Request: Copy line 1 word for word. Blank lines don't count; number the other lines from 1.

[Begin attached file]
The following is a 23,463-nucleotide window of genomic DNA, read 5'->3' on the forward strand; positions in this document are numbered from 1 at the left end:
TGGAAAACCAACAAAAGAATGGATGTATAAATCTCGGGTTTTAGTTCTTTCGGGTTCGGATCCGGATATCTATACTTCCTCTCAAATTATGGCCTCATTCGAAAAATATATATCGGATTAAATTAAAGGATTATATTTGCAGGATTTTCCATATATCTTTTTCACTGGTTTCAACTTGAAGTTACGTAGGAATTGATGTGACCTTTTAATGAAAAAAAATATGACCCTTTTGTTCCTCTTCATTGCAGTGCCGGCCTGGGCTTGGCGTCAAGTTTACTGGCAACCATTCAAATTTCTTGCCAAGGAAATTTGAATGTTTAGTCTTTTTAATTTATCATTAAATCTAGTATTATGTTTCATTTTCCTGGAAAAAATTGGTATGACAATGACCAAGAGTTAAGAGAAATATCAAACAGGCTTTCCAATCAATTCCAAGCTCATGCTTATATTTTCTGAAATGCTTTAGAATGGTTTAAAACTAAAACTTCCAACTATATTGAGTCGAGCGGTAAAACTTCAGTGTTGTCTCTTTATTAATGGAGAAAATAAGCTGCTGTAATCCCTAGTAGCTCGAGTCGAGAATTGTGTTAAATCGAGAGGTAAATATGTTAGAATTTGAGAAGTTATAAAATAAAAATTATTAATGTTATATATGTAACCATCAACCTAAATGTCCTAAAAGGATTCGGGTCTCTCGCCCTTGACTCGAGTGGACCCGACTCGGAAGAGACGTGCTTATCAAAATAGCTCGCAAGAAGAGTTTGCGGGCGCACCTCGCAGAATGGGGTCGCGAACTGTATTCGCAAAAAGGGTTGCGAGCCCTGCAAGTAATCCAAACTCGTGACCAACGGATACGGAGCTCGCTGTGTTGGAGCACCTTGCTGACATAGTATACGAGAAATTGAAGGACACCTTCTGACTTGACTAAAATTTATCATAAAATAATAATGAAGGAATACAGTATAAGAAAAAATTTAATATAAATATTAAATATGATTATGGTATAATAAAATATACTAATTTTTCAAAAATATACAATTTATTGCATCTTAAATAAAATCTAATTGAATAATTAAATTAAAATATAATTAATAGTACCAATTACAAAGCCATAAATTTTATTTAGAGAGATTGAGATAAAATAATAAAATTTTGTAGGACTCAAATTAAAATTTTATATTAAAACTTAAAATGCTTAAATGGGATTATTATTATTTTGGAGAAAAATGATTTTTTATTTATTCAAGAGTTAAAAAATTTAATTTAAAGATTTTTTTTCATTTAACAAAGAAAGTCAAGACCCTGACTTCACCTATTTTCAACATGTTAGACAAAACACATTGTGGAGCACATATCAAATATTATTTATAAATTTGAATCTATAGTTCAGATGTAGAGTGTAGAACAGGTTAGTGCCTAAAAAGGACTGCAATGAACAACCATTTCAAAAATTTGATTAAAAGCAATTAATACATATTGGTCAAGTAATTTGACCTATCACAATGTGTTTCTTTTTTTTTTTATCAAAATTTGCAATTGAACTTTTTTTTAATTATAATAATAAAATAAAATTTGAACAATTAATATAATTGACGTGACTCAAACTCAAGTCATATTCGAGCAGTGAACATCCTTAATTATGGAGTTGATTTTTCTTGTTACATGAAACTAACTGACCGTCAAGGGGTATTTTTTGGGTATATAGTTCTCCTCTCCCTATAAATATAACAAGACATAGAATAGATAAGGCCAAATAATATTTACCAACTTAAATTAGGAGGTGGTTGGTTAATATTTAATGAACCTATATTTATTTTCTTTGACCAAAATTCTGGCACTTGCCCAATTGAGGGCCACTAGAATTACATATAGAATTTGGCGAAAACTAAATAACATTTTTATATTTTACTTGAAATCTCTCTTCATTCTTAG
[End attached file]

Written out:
The following is a 23,463-nucleotide window of genomic DNA, read 5'->3' on the forward strand; positions in this document are numbered from 1 at the left end: